Mindfulness, COVID19 2 minute read

Cultivating compassion during the COVID crisis

What is compassion?

The caring nurse, a parent cuddling an upset child, the teenager helping an older person across the street, these are all examples of compassionate behaviour towards others. Compassion is most commonly thought of as an emotional experience in which an individual experiences a state of concern for the suffering or unmet need of another coupled with a desire to alleviate that suffering.

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The importance of compassion right now   

We are in the grip of an unprecedented global health event, unlike anything we have ever seen. This is causing enormous physical and mental suffering for people on a global scale as we deal with issues like the sickness and loss of loved ones, the fear associated with falling ill, the stress of losing jobs and the frustration of being isolated. In the face of these challenges, we have seen some unfortunate behaviours such a panic buying, anger towards others, individuals ignoring health advice and worst of all individuals deliberately trying to infect others. 

 

How do we make sense of all this?

Deploying compassion may be a step in the right direction. It has been suggested that the world would be very different if all of us felt ‘global compassion’, which means widening our sphere of concern beyond those who are familiar to strangers. Practising this may help us to view the behaviours of others, including the bad, with greater understanding and empathy. For example, taking a compassionate view allows us to view the panic buying of others as a function of the stress they are feeling about the current situation. Similarly a compassionate view towards the health of others at this time may encourage increases in awareness of how our own actions and behaviours, such as heeding governmental health advice, can significantly impact those we have never met. 

 

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Meditation to cultivate compassion

Buddhist teachings have long held that compassionate responding is a key outcome of meditation. It is only more recently that this has been confirmed by Western science. In 2013, a study from David Desteno’s laboratory at North Eastern University demonstrated very neatly the impact of formal meditation practice on compassionate behaviour in a waiting room setting. Thirty-nine individuals were recruited for the study and were randomised into either eight weeks of meditation or a wait-list control group. At the end of the eight weeks, all participants were invited to the laboratory, but instead over undergoing tests, they were secretly observed to see how they responded to a woman walking into the waiting room with crutches and a walking boot, who was visibly in pain. The study showed that those who completed eight weeks of meditation offered their seats to the sufferer more frequently than those who did not meditate. In fact three times as many meditators offered their seat than non-meditators. As a result, this study became one of the first to show how powerful meditation can be in increasing the compassionate response to suffering.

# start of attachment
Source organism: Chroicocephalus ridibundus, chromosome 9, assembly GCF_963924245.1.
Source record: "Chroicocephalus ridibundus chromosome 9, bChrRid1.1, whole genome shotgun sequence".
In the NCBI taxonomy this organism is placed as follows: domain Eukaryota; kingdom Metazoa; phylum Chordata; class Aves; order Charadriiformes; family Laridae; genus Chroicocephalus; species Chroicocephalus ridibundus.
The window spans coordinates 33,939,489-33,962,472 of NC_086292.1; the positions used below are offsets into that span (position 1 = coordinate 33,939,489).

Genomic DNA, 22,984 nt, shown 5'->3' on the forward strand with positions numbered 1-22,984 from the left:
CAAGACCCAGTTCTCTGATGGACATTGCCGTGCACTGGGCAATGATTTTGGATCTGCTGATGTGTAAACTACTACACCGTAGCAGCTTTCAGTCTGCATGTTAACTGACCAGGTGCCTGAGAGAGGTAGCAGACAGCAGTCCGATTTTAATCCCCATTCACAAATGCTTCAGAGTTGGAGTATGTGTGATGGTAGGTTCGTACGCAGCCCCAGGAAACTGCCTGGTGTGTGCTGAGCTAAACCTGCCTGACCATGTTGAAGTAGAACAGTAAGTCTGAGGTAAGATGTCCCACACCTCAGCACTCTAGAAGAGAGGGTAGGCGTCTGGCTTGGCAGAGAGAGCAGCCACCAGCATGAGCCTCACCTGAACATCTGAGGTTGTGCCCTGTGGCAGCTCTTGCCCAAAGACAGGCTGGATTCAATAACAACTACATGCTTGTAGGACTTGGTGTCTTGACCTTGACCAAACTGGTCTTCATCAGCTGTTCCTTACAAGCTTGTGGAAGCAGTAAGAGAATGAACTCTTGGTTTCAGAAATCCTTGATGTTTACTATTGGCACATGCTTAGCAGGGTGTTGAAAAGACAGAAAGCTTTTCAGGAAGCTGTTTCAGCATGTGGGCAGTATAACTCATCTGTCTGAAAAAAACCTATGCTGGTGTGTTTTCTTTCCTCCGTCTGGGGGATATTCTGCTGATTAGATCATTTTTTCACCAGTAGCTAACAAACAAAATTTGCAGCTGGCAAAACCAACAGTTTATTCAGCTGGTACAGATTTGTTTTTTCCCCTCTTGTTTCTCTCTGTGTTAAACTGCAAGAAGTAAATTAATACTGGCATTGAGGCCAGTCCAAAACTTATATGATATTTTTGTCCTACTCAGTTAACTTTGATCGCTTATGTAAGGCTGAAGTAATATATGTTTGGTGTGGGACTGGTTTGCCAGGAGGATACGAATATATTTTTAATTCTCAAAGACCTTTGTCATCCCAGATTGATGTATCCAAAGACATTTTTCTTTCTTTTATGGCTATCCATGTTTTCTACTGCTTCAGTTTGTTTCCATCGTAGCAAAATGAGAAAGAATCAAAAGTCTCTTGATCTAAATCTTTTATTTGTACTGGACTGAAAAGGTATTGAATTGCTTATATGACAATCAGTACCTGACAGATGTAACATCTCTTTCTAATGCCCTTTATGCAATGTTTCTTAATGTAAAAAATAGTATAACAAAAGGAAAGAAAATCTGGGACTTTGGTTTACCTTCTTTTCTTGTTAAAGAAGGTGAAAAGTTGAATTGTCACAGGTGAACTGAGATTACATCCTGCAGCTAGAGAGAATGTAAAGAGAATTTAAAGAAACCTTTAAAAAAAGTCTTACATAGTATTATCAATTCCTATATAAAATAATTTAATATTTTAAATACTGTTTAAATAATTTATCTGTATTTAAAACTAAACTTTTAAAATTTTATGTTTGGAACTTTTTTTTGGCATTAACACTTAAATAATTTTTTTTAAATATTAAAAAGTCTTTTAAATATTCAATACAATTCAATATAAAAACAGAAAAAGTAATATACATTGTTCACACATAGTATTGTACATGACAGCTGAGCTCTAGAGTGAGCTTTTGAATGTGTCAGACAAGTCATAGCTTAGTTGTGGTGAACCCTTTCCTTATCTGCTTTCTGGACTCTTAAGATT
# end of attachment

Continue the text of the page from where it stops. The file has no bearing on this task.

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1. Activity: “Cultivating Compassion While Washing Your Hands”

It is recommended that we regularly wash our hands for at least 20 seconds which is significantly longer than the time most of us are accustomed to spending washing our hands.

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As we develop this new habit, we can use it as an opportunity to cultivate compassion, both for ourselves and all other people. In this way we  Each time you wash your hands, consider saying the following words silently in your mind. Say these words slowly and deliberately, and as you do try to connect to a genuine feeling of care and concern for all humans, including yourself:

May all beings be safe; 

May all beings be healthy; 

May all beings feel loved, supported and cared for.

 

2. Meditation: ‘I Wish for You’ Meditation in Mindfulness Foundations Program.


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3. Meditation: ‘Empathy and Compassion’ Meditation in Relationships Program.

This meditation is specifically about cultivating compassion for colleagues.  

If you are interested in cultivating compassion in your own life try the Smiling Mind app that contains many meditations that will help to support compassion.

You can download the app for free and listen to one of these meditations now.

Brad Sanderson

Written by Brad Sanderson

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